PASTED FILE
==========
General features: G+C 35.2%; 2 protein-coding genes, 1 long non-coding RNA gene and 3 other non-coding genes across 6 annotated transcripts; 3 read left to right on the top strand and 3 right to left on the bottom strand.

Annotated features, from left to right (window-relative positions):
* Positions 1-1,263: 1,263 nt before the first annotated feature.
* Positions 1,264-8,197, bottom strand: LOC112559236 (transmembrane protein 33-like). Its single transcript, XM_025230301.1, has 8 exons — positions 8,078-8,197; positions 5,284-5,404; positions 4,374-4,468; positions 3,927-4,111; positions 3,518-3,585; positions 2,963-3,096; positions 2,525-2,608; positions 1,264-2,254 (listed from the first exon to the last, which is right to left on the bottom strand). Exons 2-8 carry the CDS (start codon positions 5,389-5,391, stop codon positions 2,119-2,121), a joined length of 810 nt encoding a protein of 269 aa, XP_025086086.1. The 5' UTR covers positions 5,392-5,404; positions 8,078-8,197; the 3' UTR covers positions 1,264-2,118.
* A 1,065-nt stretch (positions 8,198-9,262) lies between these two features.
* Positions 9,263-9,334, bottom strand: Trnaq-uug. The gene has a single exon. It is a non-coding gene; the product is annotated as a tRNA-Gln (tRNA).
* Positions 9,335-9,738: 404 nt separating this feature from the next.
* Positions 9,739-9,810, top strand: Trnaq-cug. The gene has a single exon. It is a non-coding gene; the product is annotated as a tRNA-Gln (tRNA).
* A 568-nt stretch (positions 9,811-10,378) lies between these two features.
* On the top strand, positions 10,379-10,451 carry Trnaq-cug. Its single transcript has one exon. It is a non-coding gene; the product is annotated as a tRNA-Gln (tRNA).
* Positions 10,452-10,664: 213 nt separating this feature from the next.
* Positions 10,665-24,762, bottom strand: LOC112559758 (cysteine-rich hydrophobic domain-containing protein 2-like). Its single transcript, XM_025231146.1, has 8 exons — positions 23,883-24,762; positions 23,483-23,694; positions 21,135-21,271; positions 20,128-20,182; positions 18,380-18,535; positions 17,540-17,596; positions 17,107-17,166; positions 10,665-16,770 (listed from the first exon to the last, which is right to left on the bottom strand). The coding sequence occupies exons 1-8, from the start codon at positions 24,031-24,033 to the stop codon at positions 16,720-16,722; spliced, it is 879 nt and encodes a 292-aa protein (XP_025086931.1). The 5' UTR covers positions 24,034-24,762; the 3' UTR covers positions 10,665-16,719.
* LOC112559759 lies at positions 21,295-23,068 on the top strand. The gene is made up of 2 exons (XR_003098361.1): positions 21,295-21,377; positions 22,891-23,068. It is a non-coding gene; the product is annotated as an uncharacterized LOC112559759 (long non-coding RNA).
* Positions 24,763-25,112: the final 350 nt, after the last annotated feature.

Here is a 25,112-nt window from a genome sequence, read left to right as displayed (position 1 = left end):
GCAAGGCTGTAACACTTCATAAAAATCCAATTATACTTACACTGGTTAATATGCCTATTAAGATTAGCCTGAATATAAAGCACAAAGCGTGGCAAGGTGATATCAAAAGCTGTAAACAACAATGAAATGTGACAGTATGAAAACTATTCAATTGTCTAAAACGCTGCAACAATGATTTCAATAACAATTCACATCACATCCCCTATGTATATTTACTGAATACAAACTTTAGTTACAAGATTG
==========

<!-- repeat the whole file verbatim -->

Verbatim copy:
General features: G+C 35.2%; 2 protein-coding genes, 1 long non-coding RNA gene and 3 other non-coding genes across 6 annotated transcripts; 3 read left to right on the top strand and 3 right to left on the bottom strand.

Annotated features, from left to right (window-relative positions):
* Positions 1-1,263: 1,263 nt before the first annotated feature.
* Positions 1,264-8,197, bottom strand: LOC112559236 (transmembrane protein 33-like). Its single transcript, XM_025230301.1, has 8 exons — positions 8,078-8,197; positions 5,284-5,404; positions 4,374-4,468; positions 3,927-4,111; positions 3,518-3,585; positions 2,963-3,096; positions 2,525-2,608; positions 1,264-2,254 (listed from the first exon to the last, which is right to left on the bottom strand). Exons 2-8 carry the CDS (start codon positions 5,389-5,391, stop codon positions 2,119-2,121), a joined length of 810 nt encoding a protein of 269 aa, XP_025086086.1. The 5' UTR covers positions 5,392-5,404; positions 8,078-8,197; the 3' UTR covers positions 1,264-2,118.
* A 1,065-nt stretch (positions 8,198-9,262) lies between these two features.
* Positions 9,263-9,334, bottom strand: Trnaq-uug. The gene has a single exon. It is a non-coding gene; the product is annotated as a tRNA-Gln (tRNA).
* Positions 9,335-9,738: 404 nt separating this feature from the next.
* Positions 9,739-9,810, top strand: Trnaq-cug. The gene has a single exon. It is a non-coding gene; the product is annotated as a tRNA-Gln (tRNA).
* A 568-nt stretch (positions 9,811-10,378) lies between these two features.
* On the top strand, positions 10,379-10,451 carry Trnaq-cug. Its single transcript has one exon. It is a non-coding gene; the product is annotated as a tRNA-Gln (tRNA).
* Positions 10,452-10,664: 213 nt separating this feature from the next.
* Positions 10,665-24,762, bottom strand: LOC112559758 (cysteine-rich hydrophobic domain-containing protein 2-like). Its single transcript, XM_025231146.1, has 8 exons — positions 23,883-24,762; positions 23,483-23,694; positions 21,135-21,271; positions 20,128-20,182; positions 18,380-18,535; positions 17,540-17,596; positions 17,107-17,166; positions 10,665-16,770 (listed from the first exon to the last, which is right to left on the bottom strand). The coding sequence occupies exons 1-8, from the start codon at positions 24,031-24,033 to the stop codon at positions 16,720-16,722; spliced, it is 879 nt and encodes a 292-aa protein (XP_025086931.1). The 5' UTR covers positions 24,034-24,762; the 3' UTR covers positions 10,665-16,719.
* LOC112559759 lies at positions 21,295-23,068 on the top strand. The gene is made up of 2 exons (XR_003098361.1): positions 21,295-21,377; positions 22,891-23,068. It is a non-coding gene; the product is annotated as an uncharacterized LOC112559759 (long non-coding RNA).
* Positions 24,763-25,112: the final 350 nt, after the last annotated feature.

Here is a 25,112-nt window from a genome sequence, read left to right as displayed (position 1 = left end):
GCAAGGCTGTAACACTTCATAAAAATCCAATTATACTTACACTGGTTAATATGCCTATTAAGATTAGCCTGAATATAAAGCACAAAGCGTGGCAAGGTGATATCAAAAGCTGTAAACAACAATGAAATGTGACAGTATGAAAACTATTCAATTGTCTAAAACGCTGCAACAATGATTTCAATAACAATTCACATCACATCCCCTATGTATATTTACTGAATACAAACTTTAGTTACAAGATTG